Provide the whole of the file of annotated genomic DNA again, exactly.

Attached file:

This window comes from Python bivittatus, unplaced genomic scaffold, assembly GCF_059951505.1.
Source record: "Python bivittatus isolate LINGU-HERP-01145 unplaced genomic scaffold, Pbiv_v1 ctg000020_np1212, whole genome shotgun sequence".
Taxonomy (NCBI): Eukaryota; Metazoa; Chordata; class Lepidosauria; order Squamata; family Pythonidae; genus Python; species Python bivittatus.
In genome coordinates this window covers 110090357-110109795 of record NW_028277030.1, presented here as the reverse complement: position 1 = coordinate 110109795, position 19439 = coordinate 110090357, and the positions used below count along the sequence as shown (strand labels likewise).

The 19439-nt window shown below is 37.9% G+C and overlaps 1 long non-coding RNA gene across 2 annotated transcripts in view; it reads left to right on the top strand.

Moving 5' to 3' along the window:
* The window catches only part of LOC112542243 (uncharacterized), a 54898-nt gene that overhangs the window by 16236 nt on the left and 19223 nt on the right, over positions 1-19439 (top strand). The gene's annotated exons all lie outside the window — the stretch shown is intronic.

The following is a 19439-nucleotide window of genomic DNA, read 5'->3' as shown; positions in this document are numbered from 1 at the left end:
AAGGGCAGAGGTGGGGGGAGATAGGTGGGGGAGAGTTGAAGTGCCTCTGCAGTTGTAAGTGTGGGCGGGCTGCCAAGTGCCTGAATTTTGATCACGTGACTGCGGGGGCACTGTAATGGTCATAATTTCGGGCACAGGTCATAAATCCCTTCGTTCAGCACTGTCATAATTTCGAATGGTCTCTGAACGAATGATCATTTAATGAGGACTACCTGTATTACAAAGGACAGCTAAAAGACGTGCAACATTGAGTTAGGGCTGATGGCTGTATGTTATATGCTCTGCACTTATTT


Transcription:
This window comes from Python bivittatus, unplaced genomic scaffold, assembly GCF_059951505.1.
Source record: "Python bivittatus isolate LINGU-HERP-01145 unplaced genomic scaffold, Pbiv_v1 ctg000020_np1212, whole genome shotgun sequence".
Taxonomy (NCBI): Eukaryota; Metazoa; Chordata; class Lepidosauria; order Squamata; family Pythonidae; genus Python; species Python bivittatus.
In genome coordinates this window covers 110090357-110109795 of record NW_028277030.1, presented here as the reverse complement: position 1 = coordinate 110109795, position 19439 = coordinate 110090357, and the positions used below count along the sequence as shown (strand labels likewise).

The 19439-nt window shown below is 37.9% G+C and overlaps 1 long non-coding RNA gene across 2 annotated transcripts in view; it reads left to right on the top strand.

Moving 5' to 3' along the window:
* The window catches only part of LOC112542243 (uncharacterized), a 54898-nt gene that overhangs the window by 16236 nt on the left and 19223 nt on the right, over positions 1-19439 (top strand). The gene's annotated exons all lie outside the window — the stretch shown is intronic.

The following is a 19439-nucleotide window of genomic DNA, read 5'->3' as shown; positions in this document are numbered from 1 at the left end:
AAGGGCAGAGGTGGGGGGAGATAGGTGGGGGAGAGTTGAAGTGCCTCTGCAGTTGTAAGTGTGGGCGGGCTGCCAAGTGCCTGAATTTTGATCACGTGACTGCGGGGGCACTGTAATGGTCATAATTTCGGGCACAGGTCATAAATCCCTTCGTTCAGCACTGTCATAATTTCGAATGGTCTCTGAACGAATGATCATTTAATGAGGACTACCTGTATTACAAAGGACAGCTAAAAGACGTGCAACATTGAGTTAGGGCTGATGGCTGTATGTTATATGCTCTGCACTTATTT